The Bellanca 19-25 Skyrocket II was a prototype light airplane built in the United States in the 1970s. Despite its advanced design and exceptionally good performance, it never achieved certification or entered production.
The aircraft was the result of Giuseppe Bellanca's son, August. Bellanca formed Bellanca Aircraft Engineering Inc. company in Scott Depot, West Virginia to develop a new design conceived in 1957. The Skyrocket II was a six-seat, low-wing cantilevermonoplane of conventional configuration with retractable tricycle undercarriage. It was constructed of composite materials, an advanced feature for its time, and test flying proved it to be extremely fast in the air. Within months of its first flight, the prototype claimed five world airspeed records for an aircraft in its class, with all but one still standing as of 2013[update]. The aircraft attracted the attention of NASA, which conducted an aerodynamic analysis of the design, in order to investigate natural laminar flow as a factor of its high performance.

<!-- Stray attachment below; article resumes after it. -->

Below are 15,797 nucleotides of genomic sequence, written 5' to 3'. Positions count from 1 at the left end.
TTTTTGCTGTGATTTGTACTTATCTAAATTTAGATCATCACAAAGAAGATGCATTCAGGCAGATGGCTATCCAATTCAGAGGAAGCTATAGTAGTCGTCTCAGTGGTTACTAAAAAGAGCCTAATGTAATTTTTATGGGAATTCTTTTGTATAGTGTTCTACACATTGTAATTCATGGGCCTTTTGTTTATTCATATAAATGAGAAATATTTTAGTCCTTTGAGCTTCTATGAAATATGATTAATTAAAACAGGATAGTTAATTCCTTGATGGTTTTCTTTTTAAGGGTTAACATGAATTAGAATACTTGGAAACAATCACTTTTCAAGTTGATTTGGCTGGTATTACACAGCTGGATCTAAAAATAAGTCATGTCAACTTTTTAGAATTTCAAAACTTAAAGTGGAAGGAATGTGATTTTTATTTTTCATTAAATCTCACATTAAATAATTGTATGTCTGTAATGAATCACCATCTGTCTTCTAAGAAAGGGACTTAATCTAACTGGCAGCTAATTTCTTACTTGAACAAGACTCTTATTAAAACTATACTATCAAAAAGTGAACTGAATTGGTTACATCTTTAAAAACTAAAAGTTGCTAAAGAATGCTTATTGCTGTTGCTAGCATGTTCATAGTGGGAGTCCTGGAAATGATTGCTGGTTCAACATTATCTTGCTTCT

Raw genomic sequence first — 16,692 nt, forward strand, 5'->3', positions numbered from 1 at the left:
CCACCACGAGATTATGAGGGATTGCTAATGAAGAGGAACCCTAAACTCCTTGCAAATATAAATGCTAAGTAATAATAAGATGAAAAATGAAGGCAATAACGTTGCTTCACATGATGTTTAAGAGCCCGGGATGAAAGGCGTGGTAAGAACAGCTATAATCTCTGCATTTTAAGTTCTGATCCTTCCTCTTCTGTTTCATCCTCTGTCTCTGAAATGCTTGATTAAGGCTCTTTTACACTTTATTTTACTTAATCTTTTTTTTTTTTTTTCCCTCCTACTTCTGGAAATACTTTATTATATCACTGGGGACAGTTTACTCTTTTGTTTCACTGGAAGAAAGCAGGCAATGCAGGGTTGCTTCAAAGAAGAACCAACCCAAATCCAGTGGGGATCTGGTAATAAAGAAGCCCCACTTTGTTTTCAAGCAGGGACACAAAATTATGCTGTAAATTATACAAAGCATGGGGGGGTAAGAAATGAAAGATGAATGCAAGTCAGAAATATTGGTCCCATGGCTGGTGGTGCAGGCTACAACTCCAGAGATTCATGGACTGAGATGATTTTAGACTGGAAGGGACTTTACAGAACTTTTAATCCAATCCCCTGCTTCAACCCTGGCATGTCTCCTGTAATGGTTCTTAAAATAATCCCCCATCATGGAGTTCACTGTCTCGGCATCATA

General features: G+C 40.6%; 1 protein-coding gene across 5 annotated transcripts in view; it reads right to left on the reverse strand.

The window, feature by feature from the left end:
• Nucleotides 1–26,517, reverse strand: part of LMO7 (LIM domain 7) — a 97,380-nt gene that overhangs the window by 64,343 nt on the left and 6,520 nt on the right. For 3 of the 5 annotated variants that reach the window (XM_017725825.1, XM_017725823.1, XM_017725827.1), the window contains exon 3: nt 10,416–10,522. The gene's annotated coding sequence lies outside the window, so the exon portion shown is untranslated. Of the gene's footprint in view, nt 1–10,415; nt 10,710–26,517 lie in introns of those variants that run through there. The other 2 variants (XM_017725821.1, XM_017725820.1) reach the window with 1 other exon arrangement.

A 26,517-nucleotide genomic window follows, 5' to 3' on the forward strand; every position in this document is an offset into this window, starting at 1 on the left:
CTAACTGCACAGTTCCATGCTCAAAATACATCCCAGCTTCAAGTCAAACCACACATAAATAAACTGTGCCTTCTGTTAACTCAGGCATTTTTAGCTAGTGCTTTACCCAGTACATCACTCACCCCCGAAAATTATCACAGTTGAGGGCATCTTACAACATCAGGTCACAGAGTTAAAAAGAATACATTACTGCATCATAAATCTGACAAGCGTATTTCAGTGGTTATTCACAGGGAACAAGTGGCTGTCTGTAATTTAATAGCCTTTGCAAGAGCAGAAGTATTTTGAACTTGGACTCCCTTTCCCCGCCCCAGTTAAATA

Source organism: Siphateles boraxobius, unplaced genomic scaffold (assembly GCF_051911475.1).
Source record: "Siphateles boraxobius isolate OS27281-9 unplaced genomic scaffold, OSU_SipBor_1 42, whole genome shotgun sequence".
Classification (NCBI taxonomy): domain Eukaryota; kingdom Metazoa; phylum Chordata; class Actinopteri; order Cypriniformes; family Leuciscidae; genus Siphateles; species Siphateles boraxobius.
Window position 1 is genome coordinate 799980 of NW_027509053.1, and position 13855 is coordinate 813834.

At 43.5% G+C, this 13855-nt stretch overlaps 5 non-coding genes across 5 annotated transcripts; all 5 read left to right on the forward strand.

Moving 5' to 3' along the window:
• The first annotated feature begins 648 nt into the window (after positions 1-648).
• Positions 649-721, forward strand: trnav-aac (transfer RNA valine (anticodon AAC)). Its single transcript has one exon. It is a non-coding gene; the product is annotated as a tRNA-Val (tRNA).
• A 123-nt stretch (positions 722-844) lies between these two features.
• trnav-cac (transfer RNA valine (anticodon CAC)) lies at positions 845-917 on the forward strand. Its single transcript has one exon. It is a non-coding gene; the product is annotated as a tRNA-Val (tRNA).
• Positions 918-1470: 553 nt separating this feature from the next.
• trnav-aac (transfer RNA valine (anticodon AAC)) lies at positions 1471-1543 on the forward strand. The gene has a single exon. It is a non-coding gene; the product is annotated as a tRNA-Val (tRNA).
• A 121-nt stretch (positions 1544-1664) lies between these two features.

Plans to produce the aircraft commercially were scrapped due to the downturn in the civil aviation market in the United States in the early 1980s. In the mid-1990s, the design was developed into a kit and sold as the Skyrocket III to help fund a new certification programme. The Skyrocket III features greater speed, payload and range and was re-engineered for modular construction. By 1998 eleven kits had been delivered but it is uncertain if any were completed and flown.